Product Care Guide
Caring for real fur trim coats involves several key steps to ensure the fur remains in good condition:
1. Avoid Moisture and Heat: Keep the coat dry as moisture can damage the fur. If it gets wet, shake it out and let it air dry away from direct heat sources.
2. Proper Storage: Store your coat in a cool, dry place. Avoid plastic bags which can prevent air circulation. Instead, use a breathable garment bag. Constant contact and rubbing, especially in a cramped space, can cause the fabric of one coat to wear against the other, leading to marks. During off-seasons, consider professional storage in a climate-controlled facility.
3. Regular Brushing: Gently brush the fur to remove dust and debris. Use a soft-bristled brush designed for fur.
4. Avoid Chemicals and Perfumes: Keep the coat away from direct contact with chemicals, including hairspray and perfumes, as these can dry out the fur.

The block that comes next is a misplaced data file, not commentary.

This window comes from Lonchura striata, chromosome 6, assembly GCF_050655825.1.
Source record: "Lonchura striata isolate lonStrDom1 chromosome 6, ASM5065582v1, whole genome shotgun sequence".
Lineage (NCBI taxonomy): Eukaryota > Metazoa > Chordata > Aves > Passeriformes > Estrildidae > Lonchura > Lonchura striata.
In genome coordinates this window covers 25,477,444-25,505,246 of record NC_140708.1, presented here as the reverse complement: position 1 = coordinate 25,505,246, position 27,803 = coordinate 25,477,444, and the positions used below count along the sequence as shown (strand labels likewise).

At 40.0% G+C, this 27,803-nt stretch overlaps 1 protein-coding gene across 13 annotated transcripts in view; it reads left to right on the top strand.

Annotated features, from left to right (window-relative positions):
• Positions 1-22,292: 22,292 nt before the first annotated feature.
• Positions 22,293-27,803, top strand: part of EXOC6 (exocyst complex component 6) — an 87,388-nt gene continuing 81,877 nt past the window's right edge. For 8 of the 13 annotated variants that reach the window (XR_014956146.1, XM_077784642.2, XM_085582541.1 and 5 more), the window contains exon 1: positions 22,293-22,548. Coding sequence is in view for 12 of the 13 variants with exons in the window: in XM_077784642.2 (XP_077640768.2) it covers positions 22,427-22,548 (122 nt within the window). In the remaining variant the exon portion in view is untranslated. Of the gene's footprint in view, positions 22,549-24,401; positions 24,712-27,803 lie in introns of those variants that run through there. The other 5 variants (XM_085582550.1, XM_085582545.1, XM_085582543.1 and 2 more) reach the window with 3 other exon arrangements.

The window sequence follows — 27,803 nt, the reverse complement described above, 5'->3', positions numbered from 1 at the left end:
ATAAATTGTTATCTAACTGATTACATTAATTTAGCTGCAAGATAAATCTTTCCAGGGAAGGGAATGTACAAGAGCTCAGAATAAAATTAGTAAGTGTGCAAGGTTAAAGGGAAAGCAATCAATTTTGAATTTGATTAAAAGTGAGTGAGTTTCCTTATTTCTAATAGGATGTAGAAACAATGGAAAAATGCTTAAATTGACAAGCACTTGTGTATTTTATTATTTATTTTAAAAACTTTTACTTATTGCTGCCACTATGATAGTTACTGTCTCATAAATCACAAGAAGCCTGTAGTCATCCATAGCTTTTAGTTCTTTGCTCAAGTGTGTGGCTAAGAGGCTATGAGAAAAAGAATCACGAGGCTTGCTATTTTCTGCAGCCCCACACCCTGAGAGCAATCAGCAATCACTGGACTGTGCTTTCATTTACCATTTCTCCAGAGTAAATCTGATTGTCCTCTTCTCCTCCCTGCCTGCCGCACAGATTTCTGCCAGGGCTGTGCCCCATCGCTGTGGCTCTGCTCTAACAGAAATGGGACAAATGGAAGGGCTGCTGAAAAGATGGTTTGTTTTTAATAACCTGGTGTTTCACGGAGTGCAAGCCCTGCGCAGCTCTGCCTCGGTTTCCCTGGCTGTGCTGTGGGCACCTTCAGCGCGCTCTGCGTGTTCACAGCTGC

5. Professional Cleaning: Regularly take your coat to a fur specialist for cleaning and conditioning. Avoid traditional dry cleaners as they may not have the right equipment or expertise.
6. Handling Wrinkles and Crushes: If your fur gets wrinkled or crushed, never iron it. Hang it in a steamy bathroom or use a professional fur steamer.
7. Regular Inspection: Check regularly for signs of damage or wear, particularly in high-friction areas like cuffs and collars.
8. Avoid Compression: When sitting for a long time, try not to compress the fur excessively, as it can lead to matting.
9. Repairs: Address any rips or tears immediately by taking the coat to a professional furrier for repair.
10. Rotating Usage: If you have multiple fur items, rotate their usage to avoid excessive wear on any single item.
11. Choose the Right Hanger. Your fur coat should always be hung on a broad, sturdy, padded hanger to keep the shoulders from losing their shape. The neck of the hanger should be long enough to keep the collar of the coat away from the hanging rod.